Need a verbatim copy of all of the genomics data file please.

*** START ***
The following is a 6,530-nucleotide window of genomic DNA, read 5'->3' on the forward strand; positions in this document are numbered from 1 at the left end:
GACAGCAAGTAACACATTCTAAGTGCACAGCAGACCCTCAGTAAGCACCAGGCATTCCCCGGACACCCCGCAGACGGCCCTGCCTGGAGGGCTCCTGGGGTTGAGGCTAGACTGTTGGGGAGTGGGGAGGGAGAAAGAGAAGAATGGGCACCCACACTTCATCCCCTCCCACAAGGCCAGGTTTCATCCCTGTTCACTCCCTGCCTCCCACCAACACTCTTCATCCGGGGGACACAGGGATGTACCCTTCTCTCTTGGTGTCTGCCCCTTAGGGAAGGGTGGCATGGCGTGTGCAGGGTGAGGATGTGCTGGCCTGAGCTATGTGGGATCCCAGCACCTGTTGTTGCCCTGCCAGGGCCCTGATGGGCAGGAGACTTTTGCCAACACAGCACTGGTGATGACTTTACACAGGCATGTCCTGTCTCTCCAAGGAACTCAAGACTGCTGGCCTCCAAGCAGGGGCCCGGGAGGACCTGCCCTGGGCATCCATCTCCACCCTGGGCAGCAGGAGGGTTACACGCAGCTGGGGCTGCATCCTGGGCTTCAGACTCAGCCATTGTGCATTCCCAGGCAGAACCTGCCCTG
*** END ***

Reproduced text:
The following is a 6,530-nucleotide window of genomic DNA, read 5'->3' on the forward strand; positions in this document are numbered from 1 at the left end:
GACAGCAAGTAACACATTCTAAGTGCACAGCAGACCCTCAGTAAGCACCAGGCATTCCCCGGACACCCCGCAGACGGCCCTGCCTGGAGGGCTCCTGGGGTTGAGGCTAGACTGTTGGGGAGTGGGGAGGGAGAAAGAGAAGAATGGGCACCCACACTTCATCCCCTCCCACAAGGCCAGGTTTCATCCCTGTTCACTCCCTGCCTCCCACCAACACTCTTCATCCGGGGGACACAGGGATGTACCCTTCTCTCTTGGTGTCTGCCCCTTAGGGAAGGGTGGCATGGCGTGTGCAGGGTGAGGATGTGCTGGCCTGAGCTATGTGGGATCCCAGCACCTGTTGTTGCCCTGCCAGGGCCCTGATGGGCAGGAGACTTTTGCCAACACAGCACTGGTGATGACTTTACACAGGCATGTCCTGTCTCTCCAAGGAACTCAAGACTGCTGGCCTCCAAGCAGGGGCCCGGGAGGACCTGCCCTGGGCATCCATCTCCACCCTGGGCAGCAGGAGGGTTACACGCAGCTGGGGCTGCATCCTGGGCTTCAGACTCAGCCATTGTGCATTCCCAGGCAGAACCTGCCCTG